> >>>>>>>> Your test was based on 0.94.6.1, right ?
> >>>>>>>>
> >>>>>>>> What Filter were you using ?
> >>>>>>>>
> >>>>>>>> If you used SingleColumnValueFilter, have you seen my
comment
> here ?
> >>>>>>>> https://issues.apache.org/****jira/browse/HBASE-5416?**<
> https://issues.apache.org/**jira/browse/HBASE-5416?**>
> >>>>>>>> focusedCommentId=13541229&****page=com.atlassian.jira.**
> >>>>>>>> plugin.system.issuetabpanels:****comment-tabpanel#comment-****
> >>>>>>>> 13541229<
> >>>>>>>>
> >>>>>>> https://issues.apache.org/**jira/browse/HBASE-5416?**
> >>>> focusedCommentId=13541229&**page=com.atlassian.jira.**
> >>>> plugin.system.issuetabpanels:**comment-tabpanel#comment-**13541229<
> https://issues.apache.org/jira/browse/HBASE-5416?focusedCommentId=13541229&page=com.atlassian.jira.plugin.system.issuetabpanels:comment-tabpanel#comment-13541229
> >
> >>>>
> >>>>>   BTW the use case Max Lapan tried to address has non essential
> column
> >>>>>>>> family
> >>>>>>>> carrying considerably more data compared to essential
column
> family.
> >>>>>>>>
> >>>>>>>> Cheers
> >>>>>>>>
> >>>>>>>>
> >>>>>>>>
> >>>>>>>> On Sat, Apr 6, 2013 at 11:05 PM, James Taylor <
> >>>>>>>>
> >>>>>>> jtaylor@salesforce.com
> >>>>>   wrote:
> >>>>>>>>    Hello,
> >>>>>>>>
> >>>>>>>>> We're doing some performance testing of the essential
column
> family
> >>>>>>>>> feature, and we're seeing some performance degradation
when
> >>>>>>>>>
> >>>>>>>> comparing
> >>>>>   with
> >>>>>>>>> and without the feature enabled:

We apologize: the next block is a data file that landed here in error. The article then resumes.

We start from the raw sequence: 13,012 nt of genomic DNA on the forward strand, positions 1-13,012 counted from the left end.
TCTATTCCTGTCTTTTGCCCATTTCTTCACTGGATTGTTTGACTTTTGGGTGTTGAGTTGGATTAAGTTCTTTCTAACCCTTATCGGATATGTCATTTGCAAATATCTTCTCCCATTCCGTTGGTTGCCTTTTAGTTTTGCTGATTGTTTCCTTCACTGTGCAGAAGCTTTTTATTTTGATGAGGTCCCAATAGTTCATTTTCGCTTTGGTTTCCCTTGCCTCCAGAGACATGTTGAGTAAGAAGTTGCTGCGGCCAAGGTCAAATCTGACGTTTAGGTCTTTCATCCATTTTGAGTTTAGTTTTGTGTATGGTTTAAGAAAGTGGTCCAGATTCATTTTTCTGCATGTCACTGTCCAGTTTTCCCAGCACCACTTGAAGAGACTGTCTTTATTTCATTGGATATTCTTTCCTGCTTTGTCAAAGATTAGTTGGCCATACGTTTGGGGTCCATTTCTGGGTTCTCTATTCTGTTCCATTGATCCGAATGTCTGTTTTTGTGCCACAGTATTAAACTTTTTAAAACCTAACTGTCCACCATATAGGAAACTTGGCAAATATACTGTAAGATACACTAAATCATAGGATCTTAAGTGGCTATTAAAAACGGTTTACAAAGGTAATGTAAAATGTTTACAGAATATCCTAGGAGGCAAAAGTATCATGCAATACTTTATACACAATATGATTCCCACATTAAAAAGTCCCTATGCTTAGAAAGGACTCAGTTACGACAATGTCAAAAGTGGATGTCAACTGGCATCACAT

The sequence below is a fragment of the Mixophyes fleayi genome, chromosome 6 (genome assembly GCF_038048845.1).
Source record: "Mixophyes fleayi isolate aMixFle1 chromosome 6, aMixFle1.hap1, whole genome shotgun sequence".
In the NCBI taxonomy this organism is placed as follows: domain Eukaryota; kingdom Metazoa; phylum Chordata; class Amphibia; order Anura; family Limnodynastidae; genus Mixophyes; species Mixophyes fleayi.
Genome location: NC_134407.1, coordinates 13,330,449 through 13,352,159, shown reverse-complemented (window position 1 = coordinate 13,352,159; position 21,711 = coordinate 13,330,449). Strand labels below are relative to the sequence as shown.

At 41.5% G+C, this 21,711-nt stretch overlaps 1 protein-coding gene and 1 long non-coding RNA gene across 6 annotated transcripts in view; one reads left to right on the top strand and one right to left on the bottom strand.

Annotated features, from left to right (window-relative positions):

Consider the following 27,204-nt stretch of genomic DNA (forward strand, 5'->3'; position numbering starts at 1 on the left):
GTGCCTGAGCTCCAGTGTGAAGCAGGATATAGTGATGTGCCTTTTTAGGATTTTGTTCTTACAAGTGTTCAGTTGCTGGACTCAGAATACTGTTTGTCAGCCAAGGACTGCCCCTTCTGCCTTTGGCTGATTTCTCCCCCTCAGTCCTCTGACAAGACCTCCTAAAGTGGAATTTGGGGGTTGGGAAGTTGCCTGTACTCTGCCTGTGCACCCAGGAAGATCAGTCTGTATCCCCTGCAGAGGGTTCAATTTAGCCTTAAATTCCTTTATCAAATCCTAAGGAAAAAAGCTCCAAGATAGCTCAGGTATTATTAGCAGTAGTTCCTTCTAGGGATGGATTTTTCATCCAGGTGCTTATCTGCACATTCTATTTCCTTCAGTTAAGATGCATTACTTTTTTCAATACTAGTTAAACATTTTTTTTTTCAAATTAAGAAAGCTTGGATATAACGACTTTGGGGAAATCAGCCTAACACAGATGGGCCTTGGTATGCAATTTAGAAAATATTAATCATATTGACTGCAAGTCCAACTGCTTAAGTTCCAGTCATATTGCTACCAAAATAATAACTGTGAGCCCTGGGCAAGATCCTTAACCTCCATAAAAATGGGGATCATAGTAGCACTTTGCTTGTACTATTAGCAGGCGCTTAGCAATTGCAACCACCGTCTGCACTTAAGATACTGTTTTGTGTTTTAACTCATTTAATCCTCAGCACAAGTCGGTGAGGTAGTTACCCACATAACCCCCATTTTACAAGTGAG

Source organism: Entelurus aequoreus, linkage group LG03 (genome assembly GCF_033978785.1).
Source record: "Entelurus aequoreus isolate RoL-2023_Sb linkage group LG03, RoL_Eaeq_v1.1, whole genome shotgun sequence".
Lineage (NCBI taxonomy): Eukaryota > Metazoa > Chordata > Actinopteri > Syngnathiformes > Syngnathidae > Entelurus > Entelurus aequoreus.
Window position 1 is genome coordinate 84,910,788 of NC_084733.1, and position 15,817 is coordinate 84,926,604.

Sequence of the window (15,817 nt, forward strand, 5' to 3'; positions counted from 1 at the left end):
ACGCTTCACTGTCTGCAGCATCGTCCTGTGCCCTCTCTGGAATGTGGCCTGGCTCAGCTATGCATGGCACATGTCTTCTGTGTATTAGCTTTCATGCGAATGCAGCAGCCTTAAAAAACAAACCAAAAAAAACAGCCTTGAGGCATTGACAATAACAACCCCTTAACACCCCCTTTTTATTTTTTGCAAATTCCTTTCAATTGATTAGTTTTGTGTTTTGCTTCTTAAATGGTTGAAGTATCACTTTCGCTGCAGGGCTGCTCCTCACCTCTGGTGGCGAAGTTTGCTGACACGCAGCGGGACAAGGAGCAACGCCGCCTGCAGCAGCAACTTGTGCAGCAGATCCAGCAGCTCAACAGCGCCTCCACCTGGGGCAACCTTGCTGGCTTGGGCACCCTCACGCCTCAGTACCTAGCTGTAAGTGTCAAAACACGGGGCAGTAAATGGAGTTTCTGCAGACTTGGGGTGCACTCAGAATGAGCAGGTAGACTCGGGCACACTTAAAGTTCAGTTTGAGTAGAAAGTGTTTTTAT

> >>>>>>>>>
> >>>>>>>>>                              Performance of scan
relative
> >>>>>>>>> % of rows selected        to not enabling the feature
> >>>>>>>>> ---------------------    ------------------------------******--
> >>>>>>>>>
> >>>>>>>>> 100%                            1.0x
> >>>>>>>>>     80%                            2.0x
> >>>>>>>>>     60%                            2.3x
> >>>>>>>>>     40%                            2.2x
> >>>>>>>>>     20%                            1.5x
> >>>>>>>>>     10%                            1.0x
> >>>>>>>>>      5%                            0.67x
> >>>>>>>>>      0%                            0.30%
> >>>>>>>>>
> >>>>>>>>> In our scenario, we have two column families. The
key value from
> the
> >>>>>>>>> essential column family is used in the filter, while
the key
> value
> >>>>>>>>>
> >>>>>>>> from
> >>>>>>   the
> >>>>>>>>> other, non essential column family is returned by
the scan. Each
> row
> >>>>>>>>> contains values for both key values, with the values
being
> >>>>>>>>>
> >>>>>>>> relatively
> >>>>>   narrow (less than 50 bytes). In this scenario, the only time we're
> >>>>>>>>> seeing a
> >>>>>>>>> performance gain is when less than 10% of the rows
are selected.
> >>>>>>>>>
> >>>>>>>>> Is this a reasonable test? Has anyone else measured
this?
> >>>>>>>>>
> >>>>>>>>> Thanks,
> >>>>>>>>>
> >>>>>>>>> James
> >>>>>>>>>
> >>>>>>>>>
> >>>>>>>>>
> >>>>>>>>>
> >>>>>>>>>
> >>>>>>>>>
> >>>>>>>>>
> >>>>>>>>>
>